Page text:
Cameron Bartkoski was looking for a place to play junior hockey when he was released by the Lone Star Brahmas after the North American Hockey League team’s training camp.
He found it by joining two former Dallas Stars Elite 18U teammates, who had already transitioned to playing in the northeast with the Philadelphia Little Flyers of the Eastern Hockey League Premier Division.
Alex Ochterbeck, Cale Coor and Bartkoski all live with the same billet family across the Delaware River in Blackwood, New Jersey, while thriving with what has been the EHL’s top team right from the start of the 2016-17 season.
The three former youth AAA teammates are just some of the Texas transplants making an impact in Pennsylvania. Former Dallas-area opponents Peter Hatton and Nate Rogers are also on the Little Flyers.
Bartkoski received positive reviews from Ochterbeck and Coor when he needed to make a quick decision prior to the start of this season. They praised the team and told him they were having fun, but Bartkoski never could have expected the success he found when he arrived in Philadelphia.
“I really don’t think anybody can expect to win 30 games in a row, especially in hockey when the bounces can go any way,” Bartkoski said of the streak the Little Flyers embarked upon immediately after losing the season opener in overtime. “I expected us to be good, but not this successful.”
Bartkoski credits a working relationship between Little Flyers coach/general manager Rocky Russo and his former Dallas Stars coach, Adam Robbins, in helping to build the pipeline from the southwest to the Eastern League. Russo maintained his Texas connections after coaching the Amarillo Bulls in the NAHL and was on hand looking for the last few players on his roster when Bartkoski performed well at Brahmas camp.
“Coming in, I knew Rocky would put us in championship shape and I think that’s where we’re headed,” Bartkoski said. “That’s definitely one of our team goals.”
The goal seems reasonable based on the way the Little Flyers have dominated much of the season.
The Little Flyers are 35-3-2 while outscoring opponents by an average of 4.38-1.5 per game. They have scored at least 29 goals more and allowed at least 19 less than every other rival in the 17-team league.
Hatton, the EHL Premier’s third-leading scorer, leads the team in assists (38) and points (54).
“Peter was our third-line center last year when he kind of killed penalties and worked in a checking role,” Russo said. “He worked really hard over the summer to add muscle to his frame.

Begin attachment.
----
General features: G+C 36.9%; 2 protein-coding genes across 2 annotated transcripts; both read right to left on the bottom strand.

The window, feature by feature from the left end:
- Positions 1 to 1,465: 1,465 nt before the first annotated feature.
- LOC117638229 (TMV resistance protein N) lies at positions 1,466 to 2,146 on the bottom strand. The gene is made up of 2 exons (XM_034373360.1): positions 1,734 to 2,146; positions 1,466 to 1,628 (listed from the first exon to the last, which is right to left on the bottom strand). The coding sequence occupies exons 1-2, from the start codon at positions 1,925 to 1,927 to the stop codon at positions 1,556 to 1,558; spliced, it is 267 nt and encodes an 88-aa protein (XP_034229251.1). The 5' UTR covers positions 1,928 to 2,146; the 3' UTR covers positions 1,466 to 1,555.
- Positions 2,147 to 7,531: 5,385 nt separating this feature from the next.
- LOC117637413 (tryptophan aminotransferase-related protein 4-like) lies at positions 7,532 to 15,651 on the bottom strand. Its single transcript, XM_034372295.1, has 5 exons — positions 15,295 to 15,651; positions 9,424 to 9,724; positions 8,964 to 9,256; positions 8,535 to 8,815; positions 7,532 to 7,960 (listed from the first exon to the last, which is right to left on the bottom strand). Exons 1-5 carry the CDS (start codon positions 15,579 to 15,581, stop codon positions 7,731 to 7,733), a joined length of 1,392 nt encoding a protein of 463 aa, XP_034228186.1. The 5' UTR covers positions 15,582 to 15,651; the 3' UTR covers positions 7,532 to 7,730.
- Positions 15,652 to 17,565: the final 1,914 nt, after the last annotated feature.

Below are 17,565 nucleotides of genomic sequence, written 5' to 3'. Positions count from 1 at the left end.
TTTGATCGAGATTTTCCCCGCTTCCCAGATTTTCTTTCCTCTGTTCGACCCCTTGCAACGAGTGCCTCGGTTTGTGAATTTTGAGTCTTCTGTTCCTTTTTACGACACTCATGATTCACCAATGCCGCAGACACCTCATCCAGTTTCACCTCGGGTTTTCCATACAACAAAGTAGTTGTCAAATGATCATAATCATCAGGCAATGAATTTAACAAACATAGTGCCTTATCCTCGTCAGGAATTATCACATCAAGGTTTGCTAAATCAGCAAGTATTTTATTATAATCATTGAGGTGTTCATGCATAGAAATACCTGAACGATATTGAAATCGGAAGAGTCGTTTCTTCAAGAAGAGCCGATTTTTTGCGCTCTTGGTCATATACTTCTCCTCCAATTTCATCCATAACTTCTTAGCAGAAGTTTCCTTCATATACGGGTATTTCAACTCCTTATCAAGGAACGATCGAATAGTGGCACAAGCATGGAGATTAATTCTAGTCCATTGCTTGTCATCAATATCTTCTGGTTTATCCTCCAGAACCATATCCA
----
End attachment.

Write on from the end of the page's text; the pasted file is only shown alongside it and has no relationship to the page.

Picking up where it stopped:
“He took on the responsibility of being one of the captains for our team. … He still does the same things he did last year for us as far as being responsible defensively and killing penalties, but he’s been able to evolve his game to become a scorer and very much a complete player.”
Rogers and Ochterbeck have each contributed a dozen goals.
Coor joins Bartkoski on the stingy defense.
Bartkoski is the defensive unit’s second-leading scorer with five goals and 20 assists, with half those assists coming on the team’s potent power play.
“It definitely starts with our goaltending,” Bartkoski said. “Sam [Kany] and Joe [Giacobbo] have been great this year. We’ve clicked pretty well defensively. We work on breakouts two, three times a week. We work on our forwards running routes and moving pucks.
“I think our offense kind of flows from our defense. We’re able to generate offense. I think we have some defensemen who can move the puck well and another aspect of that is our power play.”
That defensive corps is interchangeable.
“I don’t play with the same D partner,” Bartkoski said. “A lot of people see that as a bad thing because you have to adjust to everyone, but the way our team works is everyone is flexible enough to play with a different D partner here and there.
“I think everyone knows each other’s tendencies and capabilities. That way, we’re able to play well together, no matter who it is."
Bartkoski credits his Dallas teammates and current housemates with helping him make a smooth adjustment to playing away from home for the first time.
“I think the biggest thing is adjusting to a new lifestyle of kind of living on your own,” said Bartkoski, a high school graduate who is taking some online courses. “I’m an only child. I actually live with Alex and Cale in the same billet house and the billet family has three kids, so they’ve got a pretty large house.
“We definitely have a lot more free time and we take advantage of that free time, whether it’s staying late after practice or staying on the ice and just having the right mindset instead of just going home and sitting around and watching TV, which I could definitely be a victim of.”
Russo said it is a commitment he has seen before.
“We always [get] not only good hockey players, but good character young men when we get them from that program,” Russo said. “It’s a no-brainer for our club when we’re searching for new blood on our roster each year.”
Story from Red Line Editorial, Inc.
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